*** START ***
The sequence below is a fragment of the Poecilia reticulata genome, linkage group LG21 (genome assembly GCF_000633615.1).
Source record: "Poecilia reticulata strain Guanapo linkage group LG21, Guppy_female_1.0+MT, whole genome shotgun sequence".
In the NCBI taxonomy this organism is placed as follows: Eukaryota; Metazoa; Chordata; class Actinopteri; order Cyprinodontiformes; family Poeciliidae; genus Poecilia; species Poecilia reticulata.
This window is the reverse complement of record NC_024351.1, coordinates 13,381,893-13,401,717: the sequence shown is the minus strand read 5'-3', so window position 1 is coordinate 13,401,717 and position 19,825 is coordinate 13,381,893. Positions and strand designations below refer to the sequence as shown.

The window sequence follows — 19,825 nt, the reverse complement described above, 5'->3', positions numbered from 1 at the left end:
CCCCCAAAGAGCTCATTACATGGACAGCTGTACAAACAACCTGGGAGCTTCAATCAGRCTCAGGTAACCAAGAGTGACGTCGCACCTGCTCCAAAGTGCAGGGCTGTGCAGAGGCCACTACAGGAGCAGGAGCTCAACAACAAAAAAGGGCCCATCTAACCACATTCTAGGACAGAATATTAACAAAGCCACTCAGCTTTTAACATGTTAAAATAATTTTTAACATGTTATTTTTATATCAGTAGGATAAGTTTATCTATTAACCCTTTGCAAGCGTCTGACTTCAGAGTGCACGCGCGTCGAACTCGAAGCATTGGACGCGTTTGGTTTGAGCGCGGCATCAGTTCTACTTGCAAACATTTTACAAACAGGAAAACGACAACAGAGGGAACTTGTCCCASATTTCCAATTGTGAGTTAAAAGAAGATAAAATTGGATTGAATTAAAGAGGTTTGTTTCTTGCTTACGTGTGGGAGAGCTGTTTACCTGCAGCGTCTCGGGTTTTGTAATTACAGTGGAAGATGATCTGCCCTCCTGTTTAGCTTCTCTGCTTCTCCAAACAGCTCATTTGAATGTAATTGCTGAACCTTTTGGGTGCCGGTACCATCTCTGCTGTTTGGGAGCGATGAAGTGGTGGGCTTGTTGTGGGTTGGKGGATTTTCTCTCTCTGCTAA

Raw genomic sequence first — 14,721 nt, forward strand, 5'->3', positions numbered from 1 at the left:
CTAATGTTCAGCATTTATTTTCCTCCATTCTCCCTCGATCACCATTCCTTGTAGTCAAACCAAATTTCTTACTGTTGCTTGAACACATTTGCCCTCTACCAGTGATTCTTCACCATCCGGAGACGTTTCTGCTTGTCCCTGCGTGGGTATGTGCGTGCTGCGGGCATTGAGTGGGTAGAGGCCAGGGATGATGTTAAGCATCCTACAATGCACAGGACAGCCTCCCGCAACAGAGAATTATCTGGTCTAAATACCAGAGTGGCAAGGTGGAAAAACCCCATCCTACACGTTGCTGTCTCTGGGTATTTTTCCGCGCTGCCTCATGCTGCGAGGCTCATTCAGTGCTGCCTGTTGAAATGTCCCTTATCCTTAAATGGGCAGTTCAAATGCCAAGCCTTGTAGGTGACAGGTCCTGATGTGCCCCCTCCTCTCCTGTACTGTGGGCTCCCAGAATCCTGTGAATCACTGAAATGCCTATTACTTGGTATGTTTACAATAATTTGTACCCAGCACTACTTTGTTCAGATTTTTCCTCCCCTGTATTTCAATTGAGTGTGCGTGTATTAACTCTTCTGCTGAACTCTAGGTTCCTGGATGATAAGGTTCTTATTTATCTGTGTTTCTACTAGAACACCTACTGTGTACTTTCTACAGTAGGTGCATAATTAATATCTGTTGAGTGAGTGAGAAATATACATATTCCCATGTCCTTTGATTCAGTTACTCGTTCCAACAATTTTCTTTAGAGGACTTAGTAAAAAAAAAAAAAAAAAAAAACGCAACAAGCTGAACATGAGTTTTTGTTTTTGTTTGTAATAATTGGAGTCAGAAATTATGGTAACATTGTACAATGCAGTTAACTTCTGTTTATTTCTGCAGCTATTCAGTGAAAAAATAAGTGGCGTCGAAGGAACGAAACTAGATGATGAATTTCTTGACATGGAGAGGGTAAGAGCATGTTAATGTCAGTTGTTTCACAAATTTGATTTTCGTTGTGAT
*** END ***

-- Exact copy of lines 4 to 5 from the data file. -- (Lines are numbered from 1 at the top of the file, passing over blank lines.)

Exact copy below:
This window is the reverse complement of record NC_024351.1, coordinates 13,381,893-13,401,717: the sequence shown is the minus strand read 5'-3', so window position 1 is coordinate 13,401,717 and position 19,825 is coordinate 13,381,893. Positions and strand designations below refer to the sequence as shown.

The window sequence follows — 19,825 nt, the reverse complement described above, 5'->3', positions numbered from 1 at the left end: